U.S. News and World Report hat trick

By Harriet Watson For the third consecutive year the college has refused to return surveys to U.S News and World Report for its annual "best colleges" rankings issue. And for the third consecutive year this face-off has put Reed in the national spotlight.

The October 16 issue of Rolling Stone magazine prominently mentioned Reed in "The College Rankings Scam," an article that raised serious concerns about the U.S. News college rankings.

"[The editors at U.S. News] had never met with such a prominent school being so stubborn," wrote Rolling Stone about Reed's refusal to cooperate in 1995. "So U.S. News punished Reed College. They gave it the lowest possible score in nearly every category. The school plunged to the bottom quartile. No other college had dropped so far, so fast." Acknowledging that it was wrong to punish Reed for being the lone holdout in the prestigious national liberal arts and national universities categories, U.S. News editor Al Sanoff told Rolling Stone "Let's just say we did not handle it the right way."

Last year an op-ed in the Los Angeles Times by a leader of the student government at Stanford University (and one of the founders of that student body's Forget U.S. News Coalition initiative, FUNC) praised Reed for refusing to provide information to U.S. News and advised prospective students to go to Reed if they "want to go to a school that isn't interested in selling out its education." (That op-ed can still be found on the FUNC web site, http://www-leland.stanford.edu/group/assu/func/.)

The college has repeatedly asked the editors at U.S. News simply to drop Reed from its best-colleges issue, yet they continue to include us and to harvest data from non-college, information-gathering sources. Our subsequent yo-yo relationship with U.S. News has turned into quite a spectator sport: in 1996, the year after Reed was singled out for special censorious treatment and relegated to the lowest tier in its category, the magazine trumpeted Reed in its "best colleges" press release as being new to the "top 40" tier of national liberal arts schools; and this year the college is in the second tier, even though the magazine's sources rate the college's academic reputation as high or higher than half of the top-ranked schools.

Two other schools in the national liberal arts and national universities categories--Hartwick College in New York and Wayne State University in Michigan--now join Reed in not cooperating with U.S. News.

Reed College has actively questioned the methodology and usefulness of college rankings ever since U.S. News and World Report's first best-colleges list appeared in 1983, despite the fact that Reed ranked among the top ten national liberal arts colleges that year. What do the rankings and the various criteria really say about the quality of the undergraduate experience at any given institution, and do they light the way for students and their parents through the maze of the college decision-making process?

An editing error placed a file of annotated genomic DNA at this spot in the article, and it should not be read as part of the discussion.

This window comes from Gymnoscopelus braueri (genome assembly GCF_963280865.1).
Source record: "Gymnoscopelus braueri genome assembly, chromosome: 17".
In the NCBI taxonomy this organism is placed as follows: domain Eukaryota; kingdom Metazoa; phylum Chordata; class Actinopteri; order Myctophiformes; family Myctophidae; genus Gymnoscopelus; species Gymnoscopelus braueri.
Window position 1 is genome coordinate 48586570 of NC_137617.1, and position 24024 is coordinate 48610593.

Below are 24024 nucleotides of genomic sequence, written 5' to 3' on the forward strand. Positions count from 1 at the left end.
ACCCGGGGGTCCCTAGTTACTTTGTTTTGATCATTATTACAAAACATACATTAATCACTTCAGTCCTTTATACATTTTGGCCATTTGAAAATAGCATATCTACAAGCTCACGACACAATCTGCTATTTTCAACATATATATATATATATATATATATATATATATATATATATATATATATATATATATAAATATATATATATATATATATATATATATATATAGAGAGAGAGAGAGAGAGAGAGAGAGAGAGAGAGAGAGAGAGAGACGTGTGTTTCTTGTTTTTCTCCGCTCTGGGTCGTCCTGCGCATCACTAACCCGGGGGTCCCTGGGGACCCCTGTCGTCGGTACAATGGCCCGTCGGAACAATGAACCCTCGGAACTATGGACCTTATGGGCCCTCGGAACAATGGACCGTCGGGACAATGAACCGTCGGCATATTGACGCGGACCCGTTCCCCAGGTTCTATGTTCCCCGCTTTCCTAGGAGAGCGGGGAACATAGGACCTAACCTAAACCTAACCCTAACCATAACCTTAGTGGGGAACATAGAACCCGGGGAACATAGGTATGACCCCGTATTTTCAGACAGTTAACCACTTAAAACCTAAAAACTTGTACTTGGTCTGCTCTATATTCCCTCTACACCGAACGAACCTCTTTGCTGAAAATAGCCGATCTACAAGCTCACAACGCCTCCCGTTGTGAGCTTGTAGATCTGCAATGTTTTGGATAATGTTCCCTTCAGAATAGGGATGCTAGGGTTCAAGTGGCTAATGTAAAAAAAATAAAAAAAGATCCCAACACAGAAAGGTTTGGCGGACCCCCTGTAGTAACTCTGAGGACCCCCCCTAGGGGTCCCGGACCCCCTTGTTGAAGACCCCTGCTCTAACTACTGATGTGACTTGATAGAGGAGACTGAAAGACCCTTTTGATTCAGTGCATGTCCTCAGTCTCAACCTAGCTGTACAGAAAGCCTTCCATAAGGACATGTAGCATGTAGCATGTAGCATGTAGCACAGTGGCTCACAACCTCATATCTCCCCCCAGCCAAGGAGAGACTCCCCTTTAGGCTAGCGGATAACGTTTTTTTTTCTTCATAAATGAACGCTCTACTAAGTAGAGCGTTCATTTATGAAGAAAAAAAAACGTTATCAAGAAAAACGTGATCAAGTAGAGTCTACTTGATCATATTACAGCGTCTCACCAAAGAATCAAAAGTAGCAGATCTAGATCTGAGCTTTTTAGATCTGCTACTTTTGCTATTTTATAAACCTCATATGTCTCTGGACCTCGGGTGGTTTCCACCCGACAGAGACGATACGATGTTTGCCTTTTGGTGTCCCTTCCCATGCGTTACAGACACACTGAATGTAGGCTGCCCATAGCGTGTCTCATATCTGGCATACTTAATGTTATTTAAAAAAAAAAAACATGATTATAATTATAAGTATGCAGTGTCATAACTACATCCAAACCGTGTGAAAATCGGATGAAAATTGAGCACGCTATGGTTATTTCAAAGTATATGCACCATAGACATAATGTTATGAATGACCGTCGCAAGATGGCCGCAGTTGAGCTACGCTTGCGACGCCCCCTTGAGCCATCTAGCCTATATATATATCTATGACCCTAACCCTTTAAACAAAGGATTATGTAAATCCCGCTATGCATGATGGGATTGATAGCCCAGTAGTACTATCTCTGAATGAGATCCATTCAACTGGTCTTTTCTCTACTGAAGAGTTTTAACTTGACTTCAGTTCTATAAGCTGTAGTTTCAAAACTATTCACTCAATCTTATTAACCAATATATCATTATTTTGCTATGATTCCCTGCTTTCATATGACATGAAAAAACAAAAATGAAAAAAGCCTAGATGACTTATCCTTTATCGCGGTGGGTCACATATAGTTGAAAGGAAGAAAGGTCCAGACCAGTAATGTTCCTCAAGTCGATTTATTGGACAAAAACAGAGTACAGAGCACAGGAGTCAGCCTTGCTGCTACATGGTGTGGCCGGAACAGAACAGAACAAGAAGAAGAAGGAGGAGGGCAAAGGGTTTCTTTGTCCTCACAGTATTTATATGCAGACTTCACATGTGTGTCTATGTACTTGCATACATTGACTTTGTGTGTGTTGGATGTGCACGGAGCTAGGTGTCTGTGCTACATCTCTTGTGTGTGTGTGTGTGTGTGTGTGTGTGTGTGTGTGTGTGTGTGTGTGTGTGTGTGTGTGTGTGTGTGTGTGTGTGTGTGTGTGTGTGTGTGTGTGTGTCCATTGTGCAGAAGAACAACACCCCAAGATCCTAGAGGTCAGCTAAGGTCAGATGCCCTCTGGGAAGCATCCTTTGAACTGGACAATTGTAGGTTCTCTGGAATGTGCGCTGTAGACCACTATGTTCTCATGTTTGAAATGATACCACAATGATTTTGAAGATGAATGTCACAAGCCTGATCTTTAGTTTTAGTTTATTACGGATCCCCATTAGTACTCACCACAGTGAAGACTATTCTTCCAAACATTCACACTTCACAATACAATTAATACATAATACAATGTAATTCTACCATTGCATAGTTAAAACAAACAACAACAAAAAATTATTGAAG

Reed's concern intensified with disclosures three years ago in the Wall St. Journal about institutions flagrantly manipulating data in order to move up in the rankings in U.S. News and other popular college guides. This led Reed president Steven Koblik to inform the editors of U.S. News that he didn't find their project credible, and that the college would not be returning any of their surveys.

The college's decision was not without calculated risks, especially for Reed's admission efforts. To date our action has received widespread enthusiastic support from parents, students, faculty, staff, trustees, alumni, high school college counselors, and other college and university presidents, several of whom have confided that they wish they could refuse to participate as well. In the three years since we've stopped participating, the two standard measures of institutional vigor--fund-raising and admission--have been stunningly robust. This year's entering class, for example, has the highest average SAT score (1340) in the history of the college, even after factoring out the new recentering of those test results.

"College is a major investment for families," says President Koblik, "and consumers need helpful, meaningful information that describes what individual colleges really do, including outcomes such as fellowships and awards, postgraduate education, and job placement. Our goal is to help U.S. News and other publications fulfill this need." (President Koblik has met with the editors of U.S News and World Report twice at their Washington, D.C., office and served on a panel with one of them).

"Higher education isn't a commodity like cars or refrigerators," continues Koblik. "There aren't 25 colleges in this country that are best for everyone.

"The strength of American higher education is its remarkable diversity. Reed is not for everyone. The best college is what's best for the individual student."

Reed will continue to cooperate with several other well-established college guides, including Barron's, Fiske Guide to Colleges, Peterson's, and the College Board's College Handbook. Each of these guides attempts to describe more fully the experience, student culture, and academic environment at different schools, rather than merely generate hit-parade lists. Consistent with our rationale for not participating with U.S. News, the college also does not participate in Money magazine's college-ranking issue.

Harriet Watson is the director of public affairs at Reed College.

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